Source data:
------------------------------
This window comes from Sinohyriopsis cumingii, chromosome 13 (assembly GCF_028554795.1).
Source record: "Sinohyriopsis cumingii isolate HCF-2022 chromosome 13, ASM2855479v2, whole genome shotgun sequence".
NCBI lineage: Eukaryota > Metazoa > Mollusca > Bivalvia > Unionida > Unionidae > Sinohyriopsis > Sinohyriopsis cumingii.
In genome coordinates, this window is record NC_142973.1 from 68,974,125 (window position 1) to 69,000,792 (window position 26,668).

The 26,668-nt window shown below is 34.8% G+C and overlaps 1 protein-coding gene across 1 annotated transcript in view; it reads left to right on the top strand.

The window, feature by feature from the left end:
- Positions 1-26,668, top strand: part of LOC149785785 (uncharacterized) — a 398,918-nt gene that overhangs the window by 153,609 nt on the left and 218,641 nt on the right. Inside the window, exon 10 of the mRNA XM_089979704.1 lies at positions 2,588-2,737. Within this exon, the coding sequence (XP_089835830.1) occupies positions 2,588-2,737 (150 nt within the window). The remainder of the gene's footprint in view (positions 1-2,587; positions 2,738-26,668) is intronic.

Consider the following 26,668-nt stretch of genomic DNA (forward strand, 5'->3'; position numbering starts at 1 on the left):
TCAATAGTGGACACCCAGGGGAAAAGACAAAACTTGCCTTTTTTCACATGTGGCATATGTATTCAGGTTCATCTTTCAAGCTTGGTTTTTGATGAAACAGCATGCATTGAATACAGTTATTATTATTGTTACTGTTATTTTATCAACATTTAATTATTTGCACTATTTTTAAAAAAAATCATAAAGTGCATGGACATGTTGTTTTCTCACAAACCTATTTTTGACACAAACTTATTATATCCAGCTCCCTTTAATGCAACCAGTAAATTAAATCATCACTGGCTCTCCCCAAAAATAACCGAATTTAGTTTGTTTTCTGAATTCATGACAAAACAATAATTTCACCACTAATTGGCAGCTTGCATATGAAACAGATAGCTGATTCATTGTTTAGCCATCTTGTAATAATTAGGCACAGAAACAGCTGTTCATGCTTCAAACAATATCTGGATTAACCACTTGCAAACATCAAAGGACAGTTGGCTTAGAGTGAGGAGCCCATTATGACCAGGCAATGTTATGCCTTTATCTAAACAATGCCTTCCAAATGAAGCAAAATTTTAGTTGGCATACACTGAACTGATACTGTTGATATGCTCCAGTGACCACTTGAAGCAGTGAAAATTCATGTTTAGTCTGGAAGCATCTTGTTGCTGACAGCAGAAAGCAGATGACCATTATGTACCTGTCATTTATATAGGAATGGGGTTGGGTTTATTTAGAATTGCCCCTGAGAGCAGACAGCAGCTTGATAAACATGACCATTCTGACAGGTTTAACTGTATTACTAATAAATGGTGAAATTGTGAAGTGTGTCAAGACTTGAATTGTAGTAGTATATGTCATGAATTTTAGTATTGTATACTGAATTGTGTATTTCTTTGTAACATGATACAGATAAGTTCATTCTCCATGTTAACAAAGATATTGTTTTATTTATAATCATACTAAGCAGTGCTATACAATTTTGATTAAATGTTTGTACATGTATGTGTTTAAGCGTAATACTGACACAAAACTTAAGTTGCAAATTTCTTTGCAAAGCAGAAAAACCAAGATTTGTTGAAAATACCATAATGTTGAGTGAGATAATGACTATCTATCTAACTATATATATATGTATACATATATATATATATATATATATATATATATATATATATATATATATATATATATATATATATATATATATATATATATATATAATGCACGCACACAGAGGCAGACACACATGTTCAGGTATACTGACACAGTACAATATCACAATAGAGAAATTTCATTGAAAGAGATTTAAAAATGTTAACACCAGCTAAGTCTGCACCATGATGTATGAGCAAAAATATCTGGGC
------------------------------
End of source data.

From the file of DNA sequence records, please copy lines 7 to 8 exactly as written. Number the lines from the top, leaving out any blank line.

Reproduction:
- Positions 1-26,668, top strand: part of LOC149785785 (uncharacterized) — a 398,918-nt gene that overhangs the window by 153,609 nt on the left and 218,641 nt on the right. Inside the window, exon 10 of the mRNA XM_089979704.1 lies at positions 2,588-2,737. Within this exon, the coding sequence (XP_089835830.1) occupies positions 2,588-2,737 (150 nt within the window). The remainder of the gene's footprint in view (positions 1-2,587; positions 2,738-26,668) is intronic.

Consider the following 26,668-nt stretch of genomic DNA (forward strand, 5'->3'; position numbering starts at 1 on the left):